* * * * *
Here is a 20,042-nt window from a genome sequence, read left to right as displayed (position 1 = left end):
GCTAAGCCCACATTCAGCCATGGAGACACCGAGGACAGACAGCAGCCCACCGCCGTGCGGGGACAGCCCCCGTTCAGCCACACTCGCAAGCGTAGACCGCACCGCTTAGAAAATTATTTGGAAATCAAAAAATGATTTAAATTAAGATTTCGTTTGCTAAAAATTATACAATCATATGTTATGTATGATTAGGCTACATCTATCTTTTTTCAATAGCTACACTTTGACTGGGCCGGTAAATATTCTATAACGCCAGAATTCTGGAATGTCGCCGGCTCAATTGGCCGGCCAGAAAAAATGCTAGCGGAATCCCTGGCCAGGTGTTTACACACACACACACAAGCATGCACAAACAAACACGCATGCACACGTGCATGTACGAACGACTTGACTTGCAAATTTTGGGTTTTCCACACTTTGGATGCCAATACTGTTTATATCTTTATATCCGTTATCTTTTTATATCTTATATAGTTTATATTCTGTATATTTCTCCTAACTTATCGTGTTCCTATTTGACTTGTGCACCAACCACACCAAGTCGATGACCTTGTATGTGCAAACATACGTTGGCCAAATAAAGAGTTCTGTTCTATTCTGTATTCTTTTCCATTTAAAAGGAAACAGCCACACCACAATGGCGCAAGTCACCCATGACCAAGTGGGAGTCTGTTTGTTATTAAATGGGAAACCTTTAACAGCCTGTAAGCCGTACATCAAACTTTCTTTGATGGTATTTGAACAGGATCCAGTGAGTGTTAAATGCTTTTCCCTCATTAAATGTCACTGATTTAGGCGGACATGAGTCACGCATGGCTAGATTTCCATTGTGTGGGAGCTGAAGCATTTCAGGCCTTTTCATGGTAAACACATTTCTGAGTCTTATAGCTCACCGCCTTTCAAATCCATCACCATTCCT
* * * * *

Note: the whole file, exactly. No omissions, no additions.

Here is a 20,042-nt window from a genome sequence, read left to right as displayed (position 1 = left end):
GCTAAGCCCACATTCAGCCATGGAGACACCGAGGACAGACAGCAGCCCACCGCCGTGCGGGGACAGCCCCCGTTCAGCCACACTCGCAAGCGTAGACCGCACCGCTTAGAAAATTATTTGGAAATCAAAAAATGATTTAAATTAAGATTTCGTTTGCTAAAAATTATACAATCATATGTTATGTATGATTAGGCTACATCTATCTTTTTTCAATAGCTACACTTTGACTGGGCCGGTAAATATTCTATAACGCCAGAATTCTGGAATGTCGCCGGCTCAATTGGCCGGCCAGAAAAAATGCTAGCGGAATCCCTGGCCAGGTGTTTACACACACACACACAAGCATGCACAAACAAACACGCATGCACACGTGCATGTACGAACGACTTGACTTGCAAATTTTGGGTTTTCCACACTTTGGATGCCAATACTGTTTATATCTTTATATCCGTTATCTTTTTATATCTTATATAGTTTATATTCTGTATATTTCTCCTAACTTATCGTGTTCCTATTTGACTTGTGCACCAACCACACCAAGTCGATGACCTTGTATGTGCAAACATACGTTGGCCAAATAAAGAGTTCTGTTCTATTCTGTATTCTTTTCCATTTAAAAGGAAACAGCCACACCACAATGGCGCAAGTCACCCATGACCAAGTGGGAGTCTGTTTGTTATTAAATGGGAAACCTTTAACAGCCTGTAAGCCGTACATCAAACTTTCTTTGATGGTATTTGAACAGGATCCAGTGAGTGTTAAATGCTTTTCCCTCATTAAATGTCACTGATTTAGGCGGACATGAGTCACGCATGGCTAGATTTCCATTGTGTGGGAGCTGAAGCATTTCAGGCCTTTTCATGGTAAACACATTTCTGAGTCTTATAGCTCACCGCCTTTCAAATCCATCACCATTCCT